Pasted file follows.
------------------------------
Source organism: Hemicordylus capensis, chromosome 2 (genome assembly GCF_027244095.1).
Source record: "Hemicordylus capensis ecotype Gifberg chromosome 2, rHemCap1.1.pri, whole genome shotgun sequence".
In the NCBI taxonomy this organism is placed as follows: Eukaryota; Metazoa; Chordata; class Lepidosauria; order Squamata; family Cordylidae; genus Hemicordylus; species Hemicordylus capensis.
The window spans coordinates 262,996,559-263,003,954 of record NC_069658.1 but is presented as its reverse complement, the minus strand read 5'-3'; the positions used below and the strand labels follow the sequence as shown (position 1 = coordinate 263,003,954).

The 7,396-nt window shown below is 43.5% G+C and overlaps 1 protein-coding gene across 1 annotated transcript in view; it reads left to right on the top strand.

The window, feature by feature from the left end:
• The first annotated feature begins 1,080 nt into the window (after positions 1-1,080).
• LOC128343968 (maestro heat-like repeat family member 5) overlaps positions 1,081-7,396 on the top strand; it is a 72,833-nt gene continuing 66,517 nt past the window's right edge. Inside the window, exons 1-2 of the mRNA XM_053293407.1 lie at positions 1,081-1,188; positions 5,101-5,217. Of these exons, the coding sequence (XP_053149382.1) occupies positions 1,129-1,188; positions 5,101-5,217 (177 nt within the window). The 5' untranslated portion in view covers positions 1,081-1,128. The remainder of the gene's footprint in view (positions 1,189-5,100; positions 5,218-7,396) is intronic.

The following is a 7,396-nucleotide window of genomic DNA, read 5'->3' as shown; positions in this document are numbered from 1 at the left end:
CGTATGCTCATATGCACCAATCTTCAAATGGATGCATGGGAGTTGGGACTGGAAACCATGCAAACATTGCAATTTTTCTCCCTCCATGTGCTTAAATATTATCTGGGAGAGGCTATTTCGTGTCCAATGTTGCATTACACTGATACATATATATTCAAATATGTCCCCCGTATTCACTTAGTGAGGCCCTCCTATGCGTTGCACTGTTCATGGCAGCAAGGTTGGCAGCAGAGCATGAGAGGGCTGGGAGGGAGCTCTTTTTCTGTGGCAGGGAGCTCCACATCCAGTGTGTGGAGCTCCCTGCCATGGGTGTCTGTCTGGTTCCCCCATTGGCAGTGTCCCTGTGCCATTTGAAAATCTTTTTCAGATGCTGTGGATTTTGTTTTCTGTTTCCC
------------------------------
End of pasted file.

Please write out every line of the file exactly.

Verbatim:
Source organism: Hemicordylus capensis, chromosome 2 (genome assembly GCF_027244095.1).
Source record: "Hemicordylus capensis ecotype Gifberg chromosome 2, rHemCap1.1.pri, whole genome shotgun sequence".
In the NCBI taxonomy this organism is placed as follows: Eukaryota; Metazoa; Chordata; class Lepidosauria; order Squamata; family Cordylidae; genus Hemicordylus; species Hemicordylus capensis.
The window spans coordinates 262,996,559-263,003,954 of record NC_069658.1 but is presented as its reverse complement, the minus strand read 5'-3'; the positions used below and the strand labels follow the sequence as shown (position 1 = coordinate 263,003,954).

The 7,396-nt window shown below is 43.5% G+C and overlaps 1 protein-coding gene across 1 annotated transcript in view; it reads left to right on the top strand.

The window, feature by feature from the left end:
• The first annotated feature begins 1,080 nt into the window (after positions 1-1,080).
• LOC128343968 (maestro heat-like repeat family member 5) overlaps positions 1,081-7,396 on the top strand; it is a 72,833-nt gene continuing 66,517 nt past the window's right edge. Inside the window, exons 1-2 of the mRNA XM_053293407.1 lie at positions 1,081-1,188; positions 5,101-5,217. Of these exons, the coding sequence (XP_053149382.1) occupies positions 1,129-1,188; positions 5,101-5,217 (177 nt within the window). The 5' untranslated portion in view covers positions 1,081-1,128. The remainder of the gene's footprint in view (positions 1,189-5,100; positions 5,218-7,396) is intronic.

The following is a 7,396-nucleotide window of genomic DNA, read 5'->3' as shown; positions in this document are numbered from 1 at the left end:
CGTATGCTCATATGCACCAATCTTCAAATGGATGCATGGGAGTTGGGACTGGAAACCATGCAAACATTGCAATTTTTCTCCCTCCATGTGCTTAAATATTATCTGGGAGAGGCTATTTCGTGTCCAATGTTGCATTACACTGATACATATATATTCAAATATGTCCCCCGTATTCACTTAGTGAGGCCCTCCTATGCGTTGCACTGTTCATGGCAGCAAGGTTGGCAGCAGAGCATGAGAGGGCTGGGAGGGAGCTCTTTTTCTGTGGCAGGGAGCTCCACATCCAGTGTGTGGAGCTCCCTGCCATGGGTGTCTGTCTGGTTCCCCCATTGGCAGTGTCCCTGTGCCATTTGAAAATCTTTTTCAGATGCTGTGGATTTTGTTTTCTGTTTCCC